Where the takkie hits the tar tough is in the communities themselves. You do have an advantage given what the Tutu Foundation has been doing on HIV/AIDS. Have you been able to switch that over to focus on Covid-19? 

Right from the get-go, my biggest concern has been the unintended consequences of preparing for this pandemic. There is no doubt that that needed full attention and a lot of energy, but I was very worried about the aftermath and that aftermath could include a resurgence of HIV and an uncontrolled TB situation. We’ve already heard reports that childhood vaccinations have fallen away, the utilisation of every day other services have reduced. HIV sits squarely in my forebrain and I’m always worried about it. I have immediately set to work to say, ‘how do we make sure we don’t drop the ball on HIV?’

We’re in a precarious place here in South Africa where we have the biggest HIV epidemic in the world, we have a very real TB epidemic and that dual epidemic mustn’t be forgotten in the flurry and the anxiety around Covid. In our organisation, we’ve tried to lead the way to say, ‘we need to bring Covid into our menu of services rather than stop the bus and build a new set of services around Covid’ – and that’s exactly what we did. We quickly adapted our sites to become Covid ready or safe; that meant infection control for an airborne disease.

For many years we’ve worried about universal precautions when it comes to blood and body fluids because that’s how HIV is transmitted. Now we’re faced with an aerosol droplet, an aerosol source, you have to put up other kinds of infection control measures. We quickly developed practise guidelines and SOP’s, we got the personal equipment that was required, built infrastructure, barriers, perspex screens, that kind of thing. On our mobiles, we’ve made modifications so that people can safely interact with each other without worrying about aerosol transmission.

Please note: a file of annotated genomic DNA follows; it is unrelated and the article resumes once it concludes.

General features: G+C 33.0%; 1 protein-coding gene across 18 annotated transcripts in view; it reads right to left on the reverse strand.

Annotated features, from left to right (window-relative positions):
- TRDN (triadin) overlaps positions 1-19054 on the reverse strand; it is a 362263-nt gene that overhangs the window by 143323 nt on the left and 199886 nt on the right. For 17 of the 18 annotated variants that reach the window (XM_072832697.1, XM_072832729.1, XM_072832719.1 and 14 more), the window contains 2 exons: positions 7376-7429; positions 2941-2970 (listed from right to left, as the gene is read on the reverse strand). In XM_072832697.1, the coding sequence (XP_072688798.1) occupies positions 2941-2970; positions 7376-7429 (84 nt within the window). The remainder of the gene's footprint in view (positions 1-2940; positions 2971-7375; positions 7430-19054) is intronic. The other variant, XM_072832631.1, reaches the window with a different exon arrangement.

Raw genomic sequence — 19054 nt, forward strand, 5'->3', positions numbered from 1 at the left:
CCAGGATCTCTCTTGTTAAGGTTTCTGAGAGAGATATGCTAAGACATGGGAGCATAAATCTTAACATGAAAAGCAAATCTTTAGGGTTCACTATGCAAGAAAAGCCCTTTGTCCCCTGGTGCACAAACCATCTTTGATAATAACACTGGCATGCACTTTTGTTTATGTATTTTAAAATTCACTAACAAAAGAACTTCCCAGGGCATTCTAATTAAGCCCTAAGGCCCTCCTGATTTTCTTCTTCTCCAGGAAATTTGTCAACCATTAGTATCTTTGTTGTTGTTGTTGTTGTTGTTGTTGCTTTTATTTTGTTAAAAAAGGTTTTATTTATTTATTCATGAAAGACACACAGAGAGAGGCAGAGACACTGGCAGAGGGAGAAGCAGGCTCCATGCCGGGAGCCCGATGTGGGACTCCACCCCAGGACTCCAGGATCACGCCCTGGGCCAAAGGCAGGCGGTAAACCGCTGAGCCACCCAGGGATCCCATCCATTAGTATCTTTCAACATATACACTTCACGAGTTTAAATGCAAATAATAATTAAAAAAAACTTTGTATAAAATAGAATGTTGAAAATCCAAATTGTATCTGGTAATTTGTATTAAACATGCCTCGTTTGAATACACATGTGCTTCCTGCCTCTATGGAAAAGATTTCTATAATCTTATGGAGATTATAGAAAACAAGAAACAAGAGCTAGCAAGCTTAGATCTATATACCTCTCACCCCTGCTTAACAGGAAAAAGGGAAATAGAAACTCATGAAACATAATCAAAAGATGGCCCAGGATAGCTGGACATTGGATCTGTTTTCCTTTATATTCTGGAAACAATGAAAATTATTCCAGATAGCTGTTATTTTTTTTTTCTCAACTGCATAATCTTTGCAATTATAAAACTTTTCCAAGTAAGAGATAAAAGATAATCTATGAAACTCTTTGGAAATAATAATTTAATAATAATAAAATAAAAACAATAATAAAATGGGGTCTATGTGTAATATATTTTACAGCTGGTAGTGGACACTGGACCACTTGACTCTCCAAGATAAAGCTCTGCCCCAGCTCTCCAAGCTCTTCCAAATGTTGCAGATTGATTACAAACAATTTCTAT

We carried on and that’s the important thing – that we’ve gone back into the field. Hats off to my team who have controlled their own anxiety and said, ‘we have a job to do, we’ve got to get out into the field and we’ve got to continue to do what we’ve been doing to date’ – and so our services continue.

Now we add Covid to the menu, we make sure that those individuals who are symptomatic get tested, those people who need a referral to healthcare get referred – but in the meantime, we continue to look for those folks who need HIV services, sexual reproductive health services, contraception prep, all the things we’ve always done. That’s been the difference. The other big thing is; we’re waiting for the vaccine trials, and so my site have prepared themselves and we’ll pivot directly into testing new innovation, free exposure prophylaxis against Covid, as well as new vaccines and monoclonal antibodies, which are hopefully on their way. We’ve already got the first one set forth in Johannesburg last week and we’re expecting more of those candidate vaccines to hit our shores and we’ll be testing them as rigorously as we’ve done all the testing in HIV to date. We’re ready for the task and we have the troops to do it.

Are there any of those Pre-exposure prophylaxes that you can apply? I know this is an area of specialisation that you’ve been exposed to.

There are two approaches to this. The one is; you formulate new agents, but that’s going to take a great deal of time. So what we’re doing at the moment is running through various drugs, various interventions, even nutraceuticals people will have heard about – Artemisinin last week, chloroquine, hydroxychloroquine, vitamin C, vitamin D. We’re looking at all these possibilities to say what is the biological plausibility here? What do we see in the test tube?

What impact does this agent have on SARS-CoV-2, the virus that causes Covid in the test tube? Then we say, can this be applied as a pre-exposure prophylactic agent in a human being? Then we have to go into the phase 2 and phase 3 studies to say in a randomised controlled way, can we show impact because if we can, maybe this is an agent we can use as a prophylactic. For healthcare workers, this is a great way to go. We know that health care workers are highly exposed; if we can get a prophylactic agent into them, that could enforce or add layers to their personal protective equipment, which is so important.